I’ve been making some in roads into the huge lead pile that arrived as part of the 7TV Apocalypse Kickstarter. In true ‘hobby butterfly’ style I’ve just been picking stuff up to paint that I fancy the look of, rather than having any particular plan.
It goes without saying that the figures are as always with Crooked Dice lovely sculpts, with next to no clean up required. For the majority of these I’ve chosen a grey or white undercoat as a base.
In addition to the figures I’ve also been adding in some vehicles to the mix. I got an extra Interceptor in my pledge and have gone for a basic, but what I think is quite effective black colour scheme for this. It was also my first time using the Citadel technical/dry paint rust effect (I forget it’s actual name). Although this looks VERY orange in the pot once dry brushed on it gives a really subtle effect that could pass for both rust and dust.
Finally I’ve completed the conversion of the 1/43rd Teamsterz toy car I have been working on. Post apocalypse Penny has finally got her Compact Pussycat – although I feel to be properly PA we should refer to this as the Kompakt Puzzycat!
Next on the apocalypse painting production line – Science Division Hazmat troopers.
But I might be about to get distracted by dinosaurs!
When Kickstarter first emerged as a ‘thing’ for tabletop games a few years ago Reaper Miniatures launched their Bones range of miniatures on the crowdfunding platform. It’s fair to say that their campaign was a success raising nearly three and a half million dollars in 2012! Three additional Kickstarter campaigns have followed all raising huge amounts and following each the majority of the miniatures have found their way into retail.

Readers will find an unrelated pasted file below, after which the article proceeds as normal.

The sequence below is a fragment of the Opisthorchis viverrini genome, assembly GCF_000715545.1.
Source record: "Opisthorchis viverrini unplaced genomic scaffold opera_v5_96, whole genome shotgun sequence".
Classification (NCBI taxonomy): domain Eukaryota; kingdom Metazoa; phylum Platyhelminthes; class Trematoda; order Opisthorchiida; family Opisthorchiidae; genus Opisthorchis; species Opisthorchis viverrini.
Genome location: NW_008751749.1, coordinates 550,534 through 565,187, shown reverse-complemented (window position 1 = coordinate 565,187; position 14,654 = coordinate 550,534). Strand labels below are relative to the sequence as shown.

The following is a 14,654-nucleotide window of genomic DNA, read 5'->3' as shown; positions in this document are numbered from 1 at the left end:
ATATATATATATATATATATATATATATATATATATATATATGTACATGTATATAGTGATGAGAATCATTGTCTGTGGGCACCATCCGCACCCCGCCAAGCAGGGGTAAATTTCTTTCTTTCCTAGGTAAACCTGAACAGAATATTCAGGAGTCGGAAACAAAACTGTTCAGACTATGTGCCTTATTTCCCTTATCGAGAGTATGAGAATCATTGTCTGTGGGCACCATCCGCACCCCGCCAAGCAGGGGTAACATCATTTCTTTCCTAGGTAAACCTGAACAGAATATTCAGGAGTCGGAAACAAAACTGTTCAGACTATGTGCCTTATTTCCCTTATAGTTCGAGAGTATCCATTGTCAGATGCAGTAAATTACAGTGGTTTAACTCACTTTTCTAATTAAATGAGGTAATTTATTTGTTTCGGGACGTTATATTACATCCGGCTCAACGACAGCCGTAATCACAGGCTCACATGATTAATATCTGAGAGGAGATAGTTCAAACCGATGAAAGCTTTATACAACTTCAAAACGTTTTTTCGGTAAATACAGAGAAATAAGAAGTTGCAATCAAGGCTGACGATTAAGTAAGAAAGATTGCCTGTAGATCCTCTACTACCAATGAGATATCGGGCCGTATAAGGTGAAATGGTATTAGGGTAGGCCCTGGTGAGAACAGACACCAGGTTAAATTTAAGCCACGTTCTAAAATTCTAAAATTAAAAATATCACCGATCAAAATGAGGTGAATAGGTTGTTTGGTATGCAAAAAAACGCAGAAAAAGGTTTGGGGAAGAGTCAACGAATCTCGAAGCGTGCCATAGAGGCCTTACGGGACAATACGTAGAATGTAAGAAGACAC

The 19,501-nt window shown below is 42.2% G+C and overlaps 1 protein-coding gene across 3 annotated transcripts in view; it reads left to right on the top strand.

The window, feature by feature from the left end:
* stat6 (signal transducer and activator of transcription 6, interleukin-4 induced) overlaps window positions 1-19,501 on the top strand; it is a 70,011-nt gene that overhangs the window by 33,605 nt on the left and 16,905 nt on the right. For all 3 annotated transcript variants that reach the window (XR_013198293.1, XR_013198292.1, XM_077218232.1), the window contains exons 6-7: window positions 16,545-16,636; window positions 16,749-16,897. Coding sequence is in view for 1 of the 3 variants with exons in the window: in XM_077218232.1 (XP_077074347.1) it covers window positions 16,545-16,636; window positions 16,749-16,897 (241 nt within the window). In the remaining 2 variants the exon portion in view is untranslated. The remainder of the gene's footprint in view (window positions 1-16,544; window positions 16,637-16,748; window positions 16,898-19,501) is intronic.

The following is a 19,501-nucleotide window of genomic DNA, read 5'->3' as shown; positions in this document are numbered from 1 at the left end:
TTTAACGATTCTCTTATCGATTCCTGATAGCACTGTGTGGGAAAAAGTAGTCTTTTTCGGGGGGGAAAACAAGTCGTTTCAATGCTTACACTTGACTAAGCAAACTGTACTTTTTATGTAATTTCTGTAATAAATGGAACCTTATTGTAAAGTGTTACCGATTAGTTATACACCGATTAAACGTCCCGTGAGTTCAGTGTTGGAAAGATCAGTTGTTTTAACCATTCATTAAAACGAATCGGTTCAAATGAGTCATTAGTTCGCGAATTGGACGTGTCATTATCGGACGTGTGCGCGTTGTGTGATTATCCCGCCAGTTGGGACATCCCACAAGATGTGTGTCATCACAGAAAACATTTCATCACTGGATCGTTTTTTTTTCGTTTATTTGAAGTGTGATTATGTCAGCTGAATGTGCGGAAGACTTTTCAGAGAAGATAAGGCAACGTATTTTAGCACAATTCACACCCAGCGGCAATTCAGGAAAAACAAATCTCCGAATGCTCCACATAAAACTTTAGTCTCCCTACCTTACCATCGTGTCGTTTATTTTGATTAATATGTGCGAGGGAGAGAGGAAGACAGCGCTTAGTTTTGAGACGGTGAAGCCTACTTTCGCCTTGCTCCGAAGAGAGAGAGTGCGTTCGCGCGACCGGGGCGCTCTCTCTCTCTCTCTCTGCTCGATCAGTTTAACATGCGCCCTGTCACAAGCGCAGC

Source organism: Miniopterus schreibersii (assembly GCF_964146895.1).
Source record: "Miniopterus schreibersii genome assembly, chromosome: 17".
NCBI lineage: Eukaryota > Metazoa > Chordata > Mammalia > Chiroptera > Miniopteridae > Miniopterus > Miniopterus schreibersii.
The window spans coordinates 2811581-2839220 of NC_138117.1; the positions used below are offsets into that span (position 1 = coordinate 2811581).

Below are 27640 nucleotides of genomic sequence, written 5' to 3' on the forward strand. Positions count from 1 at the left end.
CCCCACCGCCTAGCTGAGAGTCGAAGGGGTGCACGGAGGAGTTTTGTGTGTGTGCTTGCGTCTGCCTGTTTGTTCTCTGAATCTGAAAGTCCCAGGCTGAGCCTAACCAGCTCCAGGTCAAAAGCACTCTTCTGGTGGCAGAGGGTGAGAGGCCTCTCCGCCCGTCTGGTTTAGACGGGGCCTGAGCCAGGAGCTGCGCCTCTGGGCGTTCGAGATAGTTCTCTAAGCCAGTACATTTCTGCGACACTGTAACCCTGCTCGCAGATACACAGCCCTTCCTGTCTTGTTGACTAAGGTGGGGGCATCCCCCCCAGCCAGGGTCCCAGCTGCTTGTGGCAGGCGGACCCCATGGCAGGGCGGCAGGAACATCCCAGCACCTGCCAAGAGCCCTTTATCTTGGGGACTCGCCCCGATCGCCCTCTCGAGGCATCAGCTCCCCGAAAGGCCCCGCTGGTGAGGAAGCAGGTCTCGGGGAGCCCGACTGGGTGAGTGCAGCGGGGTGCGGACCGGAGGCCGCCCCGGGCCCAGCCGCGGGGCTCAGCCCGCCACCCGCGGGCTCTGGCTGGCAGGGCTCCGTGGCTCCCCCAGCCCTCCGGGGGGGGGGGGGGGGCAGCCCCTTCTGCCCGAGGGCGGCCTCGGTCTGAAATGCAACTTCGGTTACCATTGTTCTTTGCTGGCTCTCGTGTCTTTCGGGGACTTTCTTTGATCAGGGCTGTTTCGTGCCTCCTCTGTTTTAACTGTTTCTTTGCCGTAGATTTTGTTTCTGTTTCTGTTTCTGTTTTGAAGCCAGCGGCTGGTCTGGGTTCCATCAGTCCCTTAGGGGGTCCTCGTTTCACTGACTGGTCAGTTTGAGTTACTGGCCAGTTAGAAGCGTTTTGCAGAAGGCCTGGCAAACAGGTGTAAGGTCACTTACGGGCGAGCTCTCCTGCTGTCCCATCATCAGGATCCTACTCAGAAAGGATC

In fact when I ran Twisted Pinnacle Games as a online retailer Reaper Bones was one of my core ranges. It was difficult to get hold of in the UK (Reaper have only within the last year opened a distribution centre over here) and offered a huge range of mainly fantasy miniatures. This appealed not only to the wargaming crowd who were my core customers but also role-players and collectors.
For those who don’t know, Reaper are a US miniatures company that started back in the 90s and are proudly based in Texas. Although they have dabbled in rules in the past they are primarily a miniatures company. The core of their range were 28mm scale metal fantasy miniatures in the classic high fantasy vein. Rather than rank and file troops the concentration is mainly on characterful individual figures which very much have that Dungeons and Dragons vibe. That said one of the fantastic things about Reaper is the sheer range of different sculpts, races and figure types in their catalogue and not just restricted to fantasy. Need a cat person, a brain in a jar, some Victorian civilians or even just some different looking Orcs then their are bound to have what you need.
So what about Bones? The Bones range which launched in 2012 were initially versions of their existing metal models recast in a white PVC style plastic. The selling point and marketing for these concentrated on their value and the ability to paint them straight out of the box without primer (more of which later). While the detail was slightly less crisp than their metal versions, you could not argue with the value.
In addition to standard sized figures Reaper were also able to tool and release a number of larger figures including a rather splendid Cthulhu and plenty of Dragons.
So needless to say I bought into the first couple of Kickstarters in quite a significant way (this we before I had children and before I dabbled in wargames retailing for a while – i.e. I had the disposable income). I never did that much with them (I hadn’t got a game in mind for using them with, but was really taken with just paining them up). I ended selling most of my collection alongside my bought in stock during my retailing years and when post trading and company wind up I was able to get back into the hobby more I often thought about revisiting the range for myself.
Now, I think this big worm-like fellow is based on some of the classic D&D style fantasy monsters, but I immediately thought – Tremors! And then of course I thought – 7TV Apocalypse. There just happens to be a ‘Death Worm’ profile in the game that this chap would be excellent for.